Subject: I have found a CD that I think you would enjoy
Action Is Go
Genres: Alternative Rock, Pop, Hard Rock & Metal
Despite the loss of two ostensibly crucial members--guitarist Eddie Glass and drummer Ruben Romano--Fu Manchu soldier on with the followup to their brain-numbing masterpiece, In Search of.... While The Action Is Go doesn't... more »
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Despite the loss of two ostensibly crucial members--guitarist Eddie Glass and drummer Ruben Romano--Fu Manchu soldier on with the followup to their brain-numbing masterpiece, In Search of.... While The Action Is Go doesn't quite equal the high-water mark the band set on its previous outing, it mines the same Sabbath/'70s hard-rock vein with slightly different results. Produced by White Zombie guitarist J. Yuenger, Fu's fourth album has less garage fuzz and more heavy metal crunch. Though Glass and Romano's replacements--Bob Balch and former Kyuss drummer Brant Bjork, respectively--do a good job handling the band's standard chug-a-rama, their feel for and interpretation of the material is dramatically different than that of their predecessors. Like every Fu Manchu outing, The Action Is Go heaves and grunts with monstrously heavy classic guitar riffs. There's absolutely nothing new about them--you've heard most of these riffs on any number of Black Sabbath and Blue Oyster Cult records. However, it's the little touches--such as guitarist/vocalist Scott Hill's plaintive, stoned wail and bassist Brad Davis's snaky, throbbing bass lines--that make Fu Manchu more than just pale imitators. While Balch and Bjork add their own personal touches to the proceedings, their contributions aren't quite as unusual as they might be, and ultimately The Action Is Go suffers from this lack. Though it's not a bad album, the garage edge that once gave the band a muscle up on the competition (Monster Magnet, Slo Burn, and others) is sorely missed here. --Adem Tepedelen
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She wanted nothing... and I delivered
(5 out of 5 stars)
"Fu Manchu- Gods. A cross between the Stooges, Black Sabbath and a really stoned teenage garage band. Reminds me of a friend I used to have- listened to KISS a lot, grew his hair long, wore clothes from 1977 and disappeared... I imagine him now- in a souped-up, customized Trans-Am rolling along, Sabbath on the 8-track and bumper sticker which reads "Gas, Grass or Ass: No one rides for free.""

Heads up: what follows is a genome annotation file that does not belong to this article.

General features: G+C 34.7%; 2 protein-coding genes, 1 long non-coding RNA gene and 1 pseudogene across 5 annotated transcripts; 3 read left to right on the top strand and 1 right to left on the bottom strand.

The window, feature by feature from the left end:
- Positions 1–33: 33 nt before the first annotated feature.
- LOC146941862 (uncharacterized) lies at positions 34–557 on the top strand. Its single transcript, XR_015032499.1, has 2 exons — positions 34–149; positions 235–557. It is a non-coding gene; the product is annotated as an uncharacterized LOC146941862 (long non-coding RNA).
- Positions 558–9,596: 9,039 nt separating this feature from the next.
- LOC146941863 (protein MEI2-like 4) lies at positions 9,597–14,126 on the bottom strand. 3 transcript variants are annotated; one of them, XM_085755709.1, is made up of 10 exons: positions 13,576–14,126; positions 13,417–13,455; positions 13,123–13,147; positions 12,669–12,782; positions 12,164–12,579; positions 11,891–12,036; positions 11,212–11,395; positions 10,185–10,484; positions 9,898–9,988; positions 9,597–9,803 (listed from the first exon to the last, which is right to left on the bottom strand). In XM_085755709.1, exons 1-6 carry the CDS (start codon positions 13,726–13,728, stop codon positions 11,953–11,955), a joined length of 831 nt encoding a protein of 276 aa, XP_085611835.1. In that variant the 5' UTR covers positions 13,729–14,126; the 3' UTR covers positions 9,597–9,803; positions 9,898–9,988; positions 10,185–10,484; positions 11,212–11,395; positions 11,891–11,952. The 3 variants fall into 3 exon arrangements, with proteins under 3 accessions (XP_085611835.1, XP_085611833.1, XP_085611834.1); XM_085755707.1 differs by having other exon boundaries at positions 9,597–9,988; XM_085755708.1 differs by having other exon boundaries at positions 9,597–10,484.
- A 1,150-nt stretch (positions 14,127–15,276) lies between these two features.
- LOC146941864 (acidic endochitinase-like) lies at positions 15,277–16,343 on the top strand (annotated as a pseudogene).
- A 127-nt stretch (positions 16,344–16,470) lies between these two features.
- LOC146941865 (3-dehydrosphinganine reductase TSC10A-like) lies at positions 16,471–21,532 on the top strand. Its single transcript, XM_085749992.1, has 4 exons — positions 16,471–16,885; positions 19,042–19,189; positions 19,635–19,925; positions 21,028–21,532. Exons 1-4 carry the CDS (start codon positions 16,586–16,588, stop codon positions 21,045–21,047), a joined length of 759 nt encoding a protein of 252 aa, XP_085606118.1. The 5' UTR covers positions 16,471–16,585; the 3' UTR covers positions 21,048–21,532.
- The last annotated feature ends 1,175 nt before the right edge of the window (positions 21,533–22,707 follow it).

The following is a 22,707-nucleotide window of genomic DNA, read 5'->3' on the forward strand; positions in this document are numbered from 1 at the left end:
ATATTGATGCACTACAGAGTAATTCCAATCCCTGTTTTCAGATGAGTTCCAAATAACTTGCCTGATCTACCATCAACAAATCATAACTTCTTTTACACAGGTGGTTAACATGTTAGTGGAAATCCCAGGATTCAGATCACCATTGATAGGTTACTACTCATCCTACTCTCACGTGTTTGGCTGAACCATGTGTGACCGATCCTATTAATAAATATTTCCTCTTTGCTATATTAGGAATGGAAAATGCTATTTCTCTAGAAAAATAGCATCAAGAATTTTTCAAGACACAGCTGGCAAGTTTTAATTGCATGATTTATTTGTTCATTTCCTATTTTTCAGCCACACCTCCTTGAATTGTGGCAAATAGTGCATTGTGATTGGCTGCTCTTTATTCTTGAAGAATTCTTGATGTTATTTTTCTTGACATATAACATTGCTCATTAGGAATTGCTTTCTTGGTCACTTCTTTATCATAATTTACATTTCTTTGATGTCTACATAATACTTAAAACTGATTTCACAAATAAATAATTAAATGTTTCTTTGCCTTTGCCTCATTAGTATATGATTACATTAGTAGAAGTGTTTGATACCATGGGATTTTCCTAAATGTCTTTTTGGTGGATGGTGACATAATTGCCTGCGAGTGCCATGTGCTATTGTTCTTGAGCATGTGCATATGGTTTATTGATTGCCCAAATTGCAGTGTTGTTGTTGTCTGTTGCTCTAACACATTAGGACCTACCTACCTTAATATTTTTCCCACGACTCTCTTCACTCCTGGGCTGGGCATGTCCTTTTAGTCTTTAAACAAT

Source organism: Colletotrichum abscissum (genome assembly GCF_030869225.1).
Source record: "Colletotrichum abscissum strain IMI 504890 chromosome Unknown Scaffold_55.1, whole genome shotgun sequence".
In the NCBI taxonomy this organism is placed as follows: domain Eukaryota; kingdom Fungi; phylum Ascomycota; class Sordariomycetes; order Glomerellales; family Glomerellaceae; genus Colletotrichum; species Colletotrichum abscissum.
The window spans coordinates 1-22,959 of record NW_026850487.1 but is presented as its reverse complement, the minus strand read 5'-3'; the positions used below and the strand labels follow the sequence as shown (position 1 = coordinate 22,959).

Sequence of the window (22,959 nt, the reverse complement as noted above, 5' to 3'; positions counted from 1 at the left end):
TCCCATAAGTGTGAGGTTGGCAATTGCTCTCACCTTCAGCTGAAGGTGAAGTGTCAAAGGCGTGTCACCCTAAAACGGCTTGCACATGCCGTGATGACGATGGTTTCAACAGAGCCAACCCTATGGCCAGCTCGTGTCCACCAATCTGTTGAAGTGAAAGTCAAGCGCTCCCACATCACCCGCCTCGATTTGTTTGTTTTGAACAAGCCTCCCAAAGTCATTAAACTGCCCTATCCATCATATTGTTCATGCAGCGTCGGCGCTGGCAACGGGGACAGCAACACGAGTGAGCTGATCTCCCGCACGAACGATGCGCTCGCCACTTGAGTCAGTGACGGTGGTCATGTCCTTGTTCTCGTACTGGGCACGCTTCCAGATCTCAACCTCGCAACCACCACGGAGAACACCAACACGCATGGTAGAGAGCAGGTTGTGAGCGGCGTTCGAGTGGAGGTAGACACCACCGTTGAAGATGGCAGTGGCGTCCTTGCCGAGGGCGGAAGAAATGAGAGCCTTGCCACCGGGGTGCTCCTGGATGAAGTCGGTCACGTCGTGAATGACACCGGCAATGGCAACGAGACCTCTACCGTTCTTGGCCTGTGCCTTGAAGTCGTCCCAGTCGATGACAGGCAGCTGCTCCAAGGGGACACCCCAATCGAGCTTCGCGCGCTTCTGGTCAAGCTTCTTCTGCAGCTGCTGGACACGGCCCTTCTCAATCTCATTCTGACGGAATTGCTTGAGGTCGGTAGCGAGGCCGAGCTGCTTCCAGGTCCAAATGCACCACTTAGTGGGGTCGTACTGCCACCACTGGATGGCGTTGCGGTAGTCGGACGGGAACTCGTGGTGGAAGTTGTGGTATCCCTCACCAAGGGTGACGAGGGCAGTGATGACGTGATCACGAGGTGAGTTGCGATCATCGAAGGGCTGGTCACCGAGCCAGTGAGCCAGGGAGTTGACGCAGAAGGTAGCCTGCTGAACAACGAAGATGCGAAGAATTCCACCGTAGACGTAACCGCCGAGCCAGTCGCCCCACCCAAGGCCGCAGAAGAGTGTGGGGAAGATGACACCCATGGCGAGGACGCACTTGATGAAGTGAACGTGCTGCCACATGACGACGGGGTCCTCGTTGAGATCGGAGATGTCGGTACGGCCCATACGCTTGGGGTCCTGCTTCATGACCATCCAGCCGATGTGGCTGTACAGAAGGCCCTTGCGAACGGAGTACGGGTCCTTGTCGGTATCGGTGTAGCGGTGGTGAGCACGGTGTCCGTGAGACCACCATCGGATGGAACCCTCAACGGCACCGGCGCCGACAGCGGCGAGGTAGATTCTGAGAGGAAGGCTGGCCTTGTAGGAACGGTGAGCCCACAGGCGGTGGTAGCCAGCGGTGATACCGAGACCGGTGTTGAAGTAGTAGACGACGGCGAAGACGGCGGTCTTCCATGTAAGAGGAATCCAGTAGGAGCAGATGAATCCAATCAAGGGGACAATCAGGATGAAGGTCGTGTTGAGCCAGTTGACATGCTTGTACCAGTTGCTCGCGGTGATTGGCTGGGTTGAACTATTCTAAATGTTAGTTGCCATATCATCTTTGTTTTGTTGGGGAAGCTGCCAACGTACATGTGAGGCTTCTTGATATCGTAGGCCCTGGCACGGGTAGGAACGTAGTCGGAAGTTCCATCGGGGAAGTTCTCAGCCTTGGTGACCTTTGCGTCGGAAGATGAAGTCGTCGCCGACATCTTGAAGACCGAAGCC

"UN-I-DENTI-FIED !!! UN-I-DENTI-FIED !!!"
T.A. | South Florida | 07/07/2006
(5 out of 5 stars)
"If you read the entire Editorial Review (above) by Adem Tepedelen, you may come away thinking this CD pales in comparison to "In Search Of..." Well, I say it blows it away, and here's why:
First of all, he states Fu Manchu's line-up change has brought about a blandness to their music when Eddie and Ruben split for good. Look at their replacements, though--Brant Bjork (drums) of Kyuss and Mondo Gen., and Bob Balch (who I must admit, I've never heard of this guitar player) who, compared to Eddie Glass, is like comparing sticky krypto to skunky krypto: they're both REAL good...so do you really care? Then, he goes on to say that Fu cannot compete with Monster Magnet anymore. What? It's 2006, and I'm surely not going to put on a Monster Magnet CD anymore...but I listen to Fu nearly everyday. Their sound stands the test of time!
The music changed a little. The utter grunge and sludge was altered, incorporating a real 70's rock aspect. There's been a huge revival in our culture I believe--a renewed love affair with classic rock. You didn't see this in the late late 80's or the 90's. But now, you hear it everywhere, and I believe Fu Manchu is one of a handful of bands to help this process along in the mid to late 90's.
Every song on this CD is good. There are a few tracks which reak of the "In Search Of..." sound. The first song, "Evil Eye," reminds you of the past. The next track, "Urethane" (Fu's best song ever) introduces you to the new sound. It sounds like Fu Manchu, Black Sabbath and AC/DC all jamming together at once. It's musical perfection.Then, song 3 (title track) thrust you backward with a very Eddie Glass-esque, fast-paced, hard core style rock song. "Burning Road" then presents a mix of old and new--quiet, slow, rythmic; then, you're hit with a tidal wave of distorted guitars.
"Laserb'last," "Grendel, Snowman" and "Saturn III" are influenced greatly by Bjork's presence, and are very remniscent of Kyuss. Grendel sounds like a song from "Red Sun" while Saturn sounds and feels like it belongs on "Sky Valley." These songs are both THAT GOOD.
"Anodizer" is awesome. Sounds just like what they hit us with on "In search Of" (think Strato-Streak). It has a low, grungy, dark riff and tone to it.
"Guardrail" and "Unkown World" are so Eddie Glass-heavy, you'd pleasantly think they were NEBULA songs...really. They both sound like something from "To The Center" or "Charged."
The other songs are all good as well. But for me, Evil Eye, Urethane, Anodizer and Grendel are the reasons I think this CD is the best of it's kind. They blow away many of their contemporaries, and even much of their own music with these four legendary tracks.
In my opinion, "The Action is Go" tops all of Fu Manchu's other recordings. They never put anything together again that was quite this perfectly good from start to finish. I believe they made their very best music between '96 and '99, where we got "In Search," this CD, "(Godzilla's) Eatin' Dust" and "King of the Road." This was 'Chu at their very best."
Love the musical indie aggression
Michael Cheney | Seattle, Washington United States | 02/09/2004
(5 out of 5 stars)
"I love this album... espically the reference to hotrods, skateboards, and bmx... I highly recomend this album..."